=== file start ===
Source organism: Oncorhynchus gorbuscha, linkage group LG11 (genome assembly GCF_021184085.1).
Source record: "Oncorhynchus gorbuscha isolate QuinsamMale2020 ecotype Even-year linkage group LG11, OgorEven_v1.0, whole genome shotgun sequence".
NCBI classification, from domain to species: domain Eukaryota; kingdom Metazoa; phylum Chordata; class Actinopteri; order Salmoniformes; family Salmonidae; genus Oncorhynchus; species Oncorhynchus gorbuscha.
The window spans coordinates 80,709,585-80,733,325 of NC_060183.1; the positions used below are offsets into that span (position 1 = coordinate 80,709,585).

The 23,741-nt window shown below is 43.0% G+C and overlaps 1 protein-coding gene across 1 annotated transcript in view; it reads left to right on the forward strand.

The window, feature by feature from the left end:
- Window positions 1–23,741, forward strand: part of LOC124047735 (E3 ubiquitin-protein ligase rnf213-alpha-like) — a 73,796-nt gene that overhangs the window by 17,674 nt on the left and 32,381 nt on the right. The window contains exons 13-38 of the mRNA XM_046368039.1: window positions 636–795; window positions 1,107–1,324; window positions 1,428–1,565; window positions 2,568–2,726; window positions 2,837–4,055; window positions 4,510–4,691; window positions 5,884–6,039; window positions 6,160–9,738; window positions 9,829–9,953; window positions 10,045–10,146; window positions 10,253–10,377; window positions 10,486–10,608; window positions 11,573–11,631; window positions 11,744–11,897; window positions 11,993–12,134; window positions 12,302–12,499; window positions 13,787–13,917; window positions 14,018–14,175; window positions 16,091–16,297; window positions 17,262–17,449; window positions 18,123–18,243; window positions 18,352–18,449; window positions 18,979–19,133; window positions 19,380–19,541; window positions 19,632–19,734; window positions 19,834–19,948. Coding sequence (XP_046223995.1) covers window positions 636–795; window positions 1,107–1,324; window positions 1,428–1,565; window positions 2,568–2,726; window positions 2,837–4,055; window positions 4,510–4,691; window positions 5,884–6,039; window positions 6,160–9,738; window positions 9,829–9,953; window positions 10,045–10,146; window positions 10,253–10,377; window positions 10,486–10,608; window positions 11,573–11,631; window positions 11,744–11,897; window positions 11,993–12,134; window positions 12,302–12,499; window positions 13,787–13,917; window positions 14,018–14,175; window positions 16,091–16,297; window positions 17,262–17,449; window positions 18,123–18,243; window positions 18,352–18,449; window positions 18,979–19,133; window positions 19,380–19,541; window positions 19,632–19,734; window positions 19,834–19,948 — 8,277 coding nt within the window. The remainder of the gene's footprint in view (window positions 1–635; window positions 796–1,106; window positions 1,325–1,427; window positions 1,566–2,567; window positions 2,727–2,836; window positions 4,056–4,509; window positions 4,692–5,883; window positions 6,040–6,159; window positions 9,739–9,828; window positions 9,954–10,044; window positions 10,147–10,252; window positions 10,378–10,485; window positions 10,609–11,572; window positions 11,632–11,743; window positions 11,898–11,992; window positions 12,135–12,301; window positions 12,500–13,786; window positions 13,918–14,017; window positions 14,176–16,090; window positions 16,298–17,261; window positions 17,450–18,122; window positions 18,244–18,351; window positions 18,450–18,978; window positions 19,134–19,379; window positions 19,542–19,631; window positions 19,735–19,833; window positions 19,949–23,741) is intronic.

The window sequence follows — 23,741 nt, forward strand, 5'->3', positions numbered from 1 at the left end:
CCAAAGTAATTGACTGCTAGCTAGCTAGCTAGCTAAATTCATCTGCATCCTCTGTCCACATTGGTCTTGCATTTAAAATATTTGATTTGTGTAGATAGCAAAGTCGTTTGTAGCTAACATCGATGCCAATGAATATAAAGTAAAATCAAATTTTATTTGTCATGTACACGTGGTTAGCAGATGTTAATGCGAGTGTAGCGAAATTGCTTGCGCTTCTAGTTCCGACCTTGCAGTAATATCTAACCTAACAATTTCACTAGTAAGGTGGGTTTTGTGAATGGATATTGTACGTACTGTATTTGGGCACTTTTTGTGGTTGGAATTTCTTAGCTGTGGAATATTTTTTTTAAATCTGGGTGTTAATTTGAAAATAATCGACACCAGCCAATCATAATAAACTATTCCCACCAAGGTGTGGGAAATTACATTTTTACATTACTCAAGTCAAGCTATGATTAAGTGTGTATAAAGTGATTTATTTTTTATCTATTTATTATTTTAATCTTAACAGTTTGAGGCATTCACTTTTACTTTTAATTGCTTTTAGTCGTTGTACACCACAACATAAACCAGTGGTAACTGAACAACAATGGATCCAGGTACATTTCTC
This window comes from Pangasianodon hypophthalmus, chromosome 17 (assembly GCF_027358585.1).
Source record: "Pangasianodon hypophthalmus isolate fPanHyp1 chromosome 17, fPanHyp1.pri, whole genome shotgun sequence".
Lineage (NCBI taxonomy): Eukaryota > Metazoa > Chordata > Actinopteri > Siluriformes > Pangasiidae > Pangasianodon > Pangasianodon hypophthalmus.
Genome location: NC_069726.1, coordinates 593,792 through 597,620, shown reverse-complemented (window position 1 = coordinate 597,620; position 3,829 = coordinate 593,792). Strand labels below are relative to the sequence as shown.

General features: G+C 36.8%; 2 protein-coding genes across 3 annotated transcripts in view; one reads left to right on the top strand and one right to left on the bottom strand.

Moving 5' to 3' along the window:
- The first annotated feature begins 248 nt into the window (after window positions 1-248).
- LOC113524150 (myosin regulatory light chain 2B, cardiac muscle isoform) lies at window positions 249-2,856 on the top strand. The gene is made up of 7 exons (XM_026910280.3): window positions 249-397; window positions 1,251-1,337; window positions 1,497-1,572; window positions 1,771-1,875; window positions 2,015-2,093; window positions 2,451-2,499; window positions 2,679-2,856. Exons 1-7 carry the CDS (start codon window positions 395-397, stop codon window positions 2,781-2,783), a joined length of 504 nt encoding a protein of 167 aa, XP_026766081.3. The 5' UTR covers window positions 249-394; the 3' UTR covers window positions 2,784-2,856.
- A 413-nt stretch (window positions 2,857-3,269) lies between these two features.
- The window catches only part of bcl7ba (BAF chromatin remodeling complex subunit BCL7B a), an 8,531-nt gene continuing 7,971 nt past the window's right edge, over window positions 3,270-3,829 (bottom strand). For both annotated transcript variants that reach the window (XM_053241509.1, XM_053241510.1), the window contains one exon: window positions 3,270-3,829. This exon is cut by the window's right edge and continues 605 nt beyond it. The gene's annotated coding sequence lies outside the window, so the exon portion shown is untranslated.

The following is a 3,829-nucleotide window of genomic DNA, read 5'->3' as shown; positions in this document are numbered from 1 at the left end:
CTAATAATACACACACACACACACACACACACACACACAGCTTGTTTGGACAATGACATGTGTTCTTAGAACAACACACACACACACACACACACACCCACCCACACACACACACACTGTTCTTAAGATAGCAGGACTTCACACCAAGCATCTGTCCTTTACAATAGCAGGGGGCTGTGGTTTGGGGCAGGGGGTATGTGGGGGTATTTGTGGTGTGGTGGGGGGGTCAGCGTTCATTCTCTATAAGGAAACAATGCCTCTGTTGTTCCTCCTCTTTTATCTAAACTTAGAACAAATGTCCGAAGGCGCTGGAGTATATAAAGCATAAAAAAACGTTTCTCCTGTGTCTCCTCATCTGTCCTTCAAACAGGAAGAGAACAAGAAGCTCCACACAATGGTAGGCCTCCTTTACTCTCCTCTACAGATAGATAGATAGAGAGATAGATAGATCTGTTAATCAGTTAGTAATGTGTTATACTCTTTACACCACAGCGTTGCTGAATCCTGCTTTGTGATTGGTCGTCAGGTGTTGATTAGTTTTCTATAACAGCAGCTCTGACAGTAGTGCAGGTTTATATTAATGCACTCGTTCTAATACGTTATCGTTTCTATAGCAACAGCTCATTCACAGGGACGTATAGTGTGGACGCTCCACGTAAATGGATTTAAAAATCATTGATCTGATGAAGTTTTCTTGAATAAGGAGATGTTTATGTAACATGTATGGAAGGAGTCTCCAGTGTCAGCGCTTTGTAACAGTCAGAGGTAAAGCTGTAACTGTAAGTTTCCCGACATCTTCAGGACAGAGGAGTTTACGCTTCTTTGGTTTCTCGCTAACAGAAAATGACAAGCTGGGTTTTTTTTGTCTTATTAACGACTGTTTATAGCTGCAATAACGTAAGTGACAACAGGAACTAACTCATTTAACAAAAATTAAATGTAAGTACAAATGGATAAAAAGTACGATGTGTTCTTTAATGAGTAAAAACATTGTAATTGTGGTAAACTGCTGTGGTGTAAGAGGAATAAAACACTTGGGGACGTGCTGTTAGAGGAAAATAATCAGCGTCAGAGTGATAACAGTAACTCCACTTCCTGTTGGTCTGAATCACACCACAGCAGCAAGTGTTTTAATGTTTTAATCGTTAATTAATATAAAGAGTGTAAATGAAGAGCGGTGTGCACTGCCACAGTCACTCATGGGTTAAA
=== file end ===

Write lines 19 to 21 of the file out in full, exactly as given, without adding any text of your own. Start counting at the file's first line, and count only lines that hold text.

- The window catches only part of bcl7ba (BAF chromatin remodeling complex subunit BCL7B a), an 8,531-nt gene continuing 7,971 nt past the window's right edge, over window positions 3,270-3,829 (bottom strand). For both annotated transcript variants that reach the window (XM_053241509.1, XM_053241510.1), the window contains one exon: window positions 3,270-3,829. This exon is cut by the window's right edge and continues 605 nt beyond it. The gene's annotated coding sequence lies outside the window, so the exon portion shown is untranslated.

The following is a 3,829-nucleotide window of genomic DNA, read 5'->3' as shown; positions in this document are numbered from 1 at the left end:
CTAATAATACACACACACACACACACACACACACACACAGCTTGTTTGGACAATGACATGTGTTCTTAGAACAACACACACACACACACACACACACCCACCCACACACACACACACTGTTCTTAAGATAGCAGGACTTCACACCAAGCATCTGTCCTTTACAATAGCAGGGGGCTGTGGTTTGGGGCAGGGGGTATGTGGGGGTATTTGTGGTGTGGTGGGGGGGTCAGCGTTCATTCTCTATAAGGAAACAATGCCTCTGTTGTTCCTCCTCTTTTATCTAAACTTAGAACAAATGTCCGAAGGCGCTGGAGTATATAAAGCATAAAAAAACGTTTCTCCTGTGTCTCCTCATCTGTCCTTCAAACAGGAAGAGAACAAGAAGCTCCACACAATGGTAGGCCTCCTTTACTCTCCTCTACAGATAGATAGATAGAGAGATAGATAGATCTGTTAATCAGTTAGTAATGTGTTATACTCTTTACACCACAGCGTTGCTGAATCCTGCTTTGTGATTGGTCGTCAGGTGTTGATTAGTTTTCTATAACAGCAGCTCTGACAGTAGTGCAGGTTTATATTAATGCACTCGTTCTAATACGTTATCGTTTCTATAGCAACAGCTCATTCACAGGGACGTATAGTGTGGACGCTCCACGTAAATGGATTTAAAAATCATTGATCTGATGAAGTTTTCTTGAATAAGGAGATGTTTATGTAACATGTATGGAAGGAGTCTCCAGTGTCAGCGCTTTGTAACAGTCAGAGGTAAAGCTGTAACTGTAAGTTTCCCGACATCTTCAGGACAGAGGAGTTTACGCTTCTTTGGTTTCTCGCTAACAGAAAATGACAAGCTGGGTTTTTTTTGTCTTATTAACGACTGTTTATAGCTGCAATAACGTAAGTGACAACAGGAACTAACTCATTTAACAAAAATTAAATGTAAGTACAAATGGATAAAAAGTACGATGTGTTCTTTAATGAGTAAAAACATTGTAATTGTGGTAAACTGCTGTGGTGTAAGAGGAATAAAACACTTGGGGACGTGCTGTTAGAGGAAAATAATCAGCGTCAGAGTGATAACAGTAACTCCACTTCCTGTTGGTCTGAATCACACCACAGCAGCAAGTGTTTTAATGTTTTAATCGTTAATTAATATAAAGAGTGTAAATGAAGAGCGGTGTGCACTGCCACAGTCACTCATGGGTTAAA